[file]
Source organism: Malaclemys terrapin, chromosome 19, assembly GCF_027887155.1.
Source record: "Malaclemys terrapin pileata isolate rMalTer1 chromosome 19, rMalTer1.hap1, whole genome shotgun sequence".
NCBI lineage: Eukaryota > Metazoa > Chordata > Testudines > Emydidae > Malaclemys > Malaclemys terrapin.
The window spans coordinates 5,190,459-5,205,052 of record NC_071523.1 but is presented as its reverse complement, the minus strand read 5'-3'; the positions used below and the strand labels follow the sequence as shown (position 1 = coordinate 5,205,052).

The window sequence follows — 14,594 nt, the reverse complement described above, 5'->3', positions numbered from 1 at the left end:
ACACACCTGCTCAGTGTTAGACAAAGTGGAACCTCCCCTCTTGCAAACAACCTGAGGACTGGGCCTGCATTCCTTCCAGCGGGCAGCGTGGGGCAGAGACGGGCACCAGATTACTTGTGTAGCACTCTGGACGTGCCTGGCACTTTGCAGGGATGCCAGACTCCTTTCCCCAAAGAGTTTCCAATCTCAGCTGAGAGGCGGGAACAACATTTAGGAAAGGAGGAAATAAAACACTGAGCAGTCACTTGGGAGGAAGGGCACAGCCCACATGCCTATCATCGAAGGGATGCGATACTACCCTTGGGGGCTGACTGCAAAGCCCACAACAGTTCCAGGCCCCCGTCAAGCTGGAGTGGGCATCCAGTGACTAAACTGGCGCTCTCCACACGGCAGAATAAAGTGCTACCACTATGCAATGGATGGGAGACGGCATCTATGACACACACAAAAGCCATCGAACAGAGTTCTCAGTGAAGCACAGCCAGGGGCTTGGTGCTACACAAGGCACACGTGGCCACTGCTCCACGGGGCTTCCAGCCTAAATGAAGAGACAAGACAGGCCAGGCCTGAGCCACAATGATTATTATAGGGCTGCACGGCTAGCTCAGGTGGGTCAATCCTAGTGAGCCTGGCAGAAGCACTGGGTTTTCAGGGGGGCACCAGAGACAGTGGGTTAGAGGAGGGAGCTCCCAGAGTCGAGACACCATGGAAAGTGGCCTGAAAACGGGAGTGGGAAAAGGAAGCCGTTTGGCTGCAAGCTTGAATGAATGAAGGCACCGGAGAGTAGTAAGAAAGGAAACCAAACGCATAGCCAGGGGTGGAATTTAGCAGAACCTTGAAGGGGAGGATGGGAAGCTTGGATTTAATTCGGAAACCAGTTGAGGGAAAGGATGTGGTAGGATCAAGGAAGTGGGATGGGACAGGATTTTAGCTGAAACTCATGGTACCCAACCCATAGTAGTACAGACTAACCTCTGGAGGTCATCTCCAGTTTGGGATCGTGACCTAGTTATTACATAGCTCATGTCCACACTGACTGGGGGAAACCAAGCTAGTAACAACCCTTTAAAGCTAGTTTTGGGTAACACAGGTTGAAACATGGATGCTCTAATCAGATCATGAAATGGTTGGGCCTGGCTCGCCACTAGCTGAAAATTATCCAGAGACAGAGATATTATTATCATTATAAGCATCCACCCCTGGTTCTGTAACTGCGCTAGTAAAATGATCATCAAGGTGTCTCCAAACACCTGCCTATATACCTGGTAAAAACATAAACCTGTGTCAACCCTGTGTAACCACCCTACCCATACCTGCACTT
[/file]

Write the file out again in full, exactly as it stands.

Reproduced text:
Source organism: Malaclemys terrapin, chromosome 19, assembly GCF_027887155.1.
Source record: "Malaclemys terrapin pileata isolate rMalTer1 chromosome 19, rMalTer1.hap1, whole genome shotgun sequence".
NCBI lineage: Eukaryota > Metazoa > Chordata > Testudines > Emydidae > Malaclemys > Malaclemys terrapin.
The window spans coordinates 5,190,459-5,205,052 of record NC_071523.1 but is presented as its reverse complement, the minus strand read 5'-3'; the positions used below and the strand labels follow the sequence as shown (position 1 = coordinate 5,205,052).

The window sequence follows — 14,594 nt, the reverse complement described above, 5'->3', positions numbered from 1 at the left end:
ACACACCTGCTCAGTGTTAGACAAAGTGGAACCTCCCCTCTTGCAAACAACCTGAGGACTGGGCCTGCATTCCTTCCAGCGGGCAGCGTGGGGCAGAGACGGGCACCAGATTACTTGTGTAGCACTCTGGACGTGCCTGGCACTTTGCAGGGATGCCAGACTCCTTTCCCCAAAGAGTTTCCAATCTCAGCTGAGAGGCGGGAACAACATTTAGGAAAGGAGGAAATAAAACACTGAGCAGTCACTTGGGAGGAAGGGCACAGCCCACATGCCTATCATCGAAGGGATGCGATACTACCCTTGGGGGCTGACTGCAAAGCCCACAACAGTTCCAGGCCCCCGTCAAGCTGGAGTGGGCATCCAGTGACTAAACTGGCGCTCTCCACACGGCAGAATAAAGTGCTACCACTATGCAATGGATGGGAGACGGCATCTATGACACACACAAAAGCCATCGAACAGAGTTCTCAGTGAAGCACAGCCAGGGGCTTGGTGCTACACAAGGCACACGTGGCCACTGCTCCACGGGGCTTCCAGCCTAAATGAAGAGACAAGACAGGCCAGGCCTGAGCCACAATGATTATTATAGGGCTGCACGGCTAGCTCAGGTGGGTCAATCCTAGTGAGCCTGGCAGAAGCACTGGGTTTTCAGGGGGGCACCAGAGACAGTGGGTTAGAGGAGGGAGCTCCCAGAGTCGAGACACCATGGAAAGTGGCCTGAAAACGGGAGTGGGAAAAGGAAGCCGTTTGGCTGCAAGCTTGAATGAATGAAGGCACCGGAGAGTAGTAAGAAAGGAAACCAAACGCATAGCCAGGGGTGGAATTTAGCAGAACCTTGAAGGGGAGGATGGGAAGCTTGGATTTAATTCGGAAACCAGTTGAGGGAAAGGATGTGGTAGGATCAAGGAAGTGGGATGGGACAGGATTTTAGCTGAAACTCATGGTACCCAACCCATAGTAGTACAGACTAACCTCTGGAGGTCATCTCCAGTTTGGGATCGTGACCTAGTTATTACATAGCTCATGTCCACACTGACTGGGGGAAACCAAGCTAGTAACAACCCTTTAAAGCTAGTTTTGGGTAACACAGGTTGAAACATGGATGCTCTAATCAGATCATGAAATGGTTGGGCCTGGCTCGCCACTAGCTGAAAATTATCCAGAGACAGAGATATTATTATCATTATAAGCATCCACCCCTGGTTCTGTAACTGCGCTAGTAAAATGATCATCAAGGTGTCTCCAAACACCTGCCTATATACCTGGTAAAAACATAAACCTGTGTCAACCCTGTGTAACCACCCTACCCATACCTGCACTT